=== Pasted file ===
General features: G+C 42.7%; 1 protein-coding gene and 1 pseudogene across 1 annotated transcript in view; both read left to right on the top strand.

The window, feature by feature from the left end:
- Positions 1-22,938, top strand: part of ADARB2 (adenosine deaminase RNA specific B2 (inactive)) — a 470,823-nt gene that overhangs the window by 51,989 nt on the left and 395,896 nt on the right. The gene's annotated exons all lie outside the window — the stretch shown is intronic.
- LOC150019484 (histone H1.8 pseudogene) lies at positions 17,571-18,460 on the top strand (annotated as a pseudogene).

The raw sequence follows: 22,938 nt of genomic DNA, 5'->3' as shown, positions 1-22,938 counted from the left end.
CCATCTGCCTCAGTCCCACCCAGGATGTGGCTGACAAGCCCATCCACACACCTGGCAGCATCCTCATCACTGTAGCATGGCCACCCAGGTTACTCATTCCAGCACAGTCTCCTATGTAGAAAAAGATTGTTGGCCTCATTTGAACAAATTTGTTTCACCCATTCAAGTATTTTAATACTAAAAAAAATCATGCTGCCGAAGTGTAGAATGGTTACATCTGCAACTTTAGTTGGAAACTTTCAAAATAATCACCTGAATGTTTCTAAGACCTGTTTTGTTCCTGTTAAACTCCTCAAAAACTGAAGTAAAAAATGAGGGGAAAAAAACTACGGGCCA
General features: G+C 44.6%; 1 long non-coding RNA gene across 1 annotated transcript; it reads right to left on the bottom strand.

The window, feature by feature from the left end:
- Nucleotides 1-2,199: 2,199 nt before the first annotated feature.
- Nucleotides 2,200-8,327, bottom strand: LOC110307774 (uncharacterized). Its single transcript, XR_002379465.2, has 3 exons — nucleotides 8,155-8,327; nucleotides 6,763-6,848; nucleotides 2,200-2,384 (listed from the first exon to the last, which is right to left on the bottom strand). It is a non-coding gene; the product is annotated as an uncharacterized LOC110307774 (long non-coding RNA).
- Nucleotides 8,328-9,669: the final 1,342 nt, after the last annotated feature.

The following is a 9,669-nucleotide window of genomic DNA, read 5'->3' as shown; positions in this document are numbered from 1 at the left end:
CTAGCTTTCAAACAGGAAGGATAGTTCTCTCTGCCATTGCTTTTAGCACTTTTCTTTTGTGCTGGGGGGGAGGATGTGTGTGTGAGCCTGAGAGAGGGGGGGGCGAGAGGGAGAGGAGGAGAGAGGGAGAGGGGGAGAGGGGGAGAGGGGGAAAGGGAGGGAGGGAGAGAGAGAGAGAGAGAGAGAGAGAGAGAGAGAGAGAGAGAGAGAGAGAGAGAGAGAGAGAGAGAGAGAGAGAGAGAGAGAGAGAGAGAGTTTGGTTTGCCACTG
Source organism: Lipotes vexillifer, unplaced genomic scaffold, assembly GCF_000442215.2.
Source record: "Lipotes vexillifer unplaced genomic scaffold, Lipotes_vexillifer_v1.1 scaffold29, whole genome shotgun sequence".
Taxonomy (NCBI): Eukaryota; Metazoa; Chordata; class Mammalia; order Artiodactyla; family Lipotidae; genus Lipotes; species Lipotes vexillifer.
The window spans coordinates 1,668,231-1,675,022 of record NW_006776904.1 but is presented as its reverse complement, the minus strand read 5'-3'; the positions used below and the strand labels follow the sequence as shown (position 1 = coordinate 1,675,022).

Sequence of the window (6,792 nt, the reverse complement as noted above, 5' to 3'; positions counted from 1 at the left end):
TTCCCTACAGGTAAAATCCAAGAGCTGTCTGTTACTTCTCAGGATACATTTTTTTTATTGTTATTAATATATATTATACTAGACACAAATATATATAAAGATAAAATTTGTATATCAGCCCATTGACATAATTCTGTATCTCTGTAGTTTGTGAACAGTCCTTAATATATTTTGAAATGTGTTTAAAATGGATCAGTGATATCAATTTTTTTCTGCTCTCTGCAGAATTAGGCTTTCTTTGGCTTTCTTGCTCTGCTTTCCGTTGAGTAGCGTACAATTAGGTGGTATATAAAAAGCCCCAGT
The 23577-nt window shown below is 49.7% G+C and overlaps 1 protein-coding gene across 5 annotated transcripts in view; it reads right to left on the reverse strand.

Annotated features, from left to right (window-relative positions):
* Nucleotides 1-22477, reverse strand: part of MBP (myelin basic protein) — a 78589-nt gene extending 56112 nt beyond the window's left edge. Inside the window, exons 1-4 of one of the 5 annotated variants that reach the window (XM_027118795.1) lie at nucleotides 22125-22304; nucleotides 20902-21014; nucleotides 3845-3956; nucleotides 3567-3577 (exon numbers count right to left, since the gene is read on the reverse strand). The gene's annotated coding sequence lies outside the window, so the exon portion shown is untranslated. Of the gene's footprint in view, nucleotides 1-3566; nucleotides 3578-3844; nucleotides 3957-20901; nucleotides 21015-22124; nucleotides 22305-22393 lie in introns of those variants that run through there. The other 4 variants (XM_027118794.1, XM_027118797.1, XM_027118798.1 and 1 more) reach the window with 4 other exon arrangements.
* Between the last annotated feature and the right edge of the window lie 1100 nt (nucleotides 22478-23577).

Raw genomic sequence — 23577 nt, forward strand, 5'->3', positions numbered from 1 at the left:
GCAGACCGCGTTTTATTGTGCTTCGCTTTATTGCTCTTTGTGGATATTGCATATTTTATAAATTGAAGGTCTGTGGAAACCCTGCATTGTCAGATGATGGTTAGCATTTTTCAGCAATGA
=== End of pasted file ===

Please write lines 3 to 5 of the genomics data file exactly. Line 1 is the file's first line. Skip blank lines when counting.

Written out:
- Positions 1-22,938, top strand: part of ADARB2 (adenosine deaminase RNA specific B2 (inactive)) — a 470,823-nt gene that overhangs the window by 51,989 nt on the left and 395,896 nt on the right. The gene's annotated exons all lie outside the window — the stretch shown is intronic.
- LOC150019484 (histone H1.8 pseudogene) lies at positions 17,571-18,460 on the top strand (annotated as a pseudogene).

The raw sequence follows: 22,938 nt of genomic DNA, 5'->3' as shown, positions 1-22,938 counted from the left end.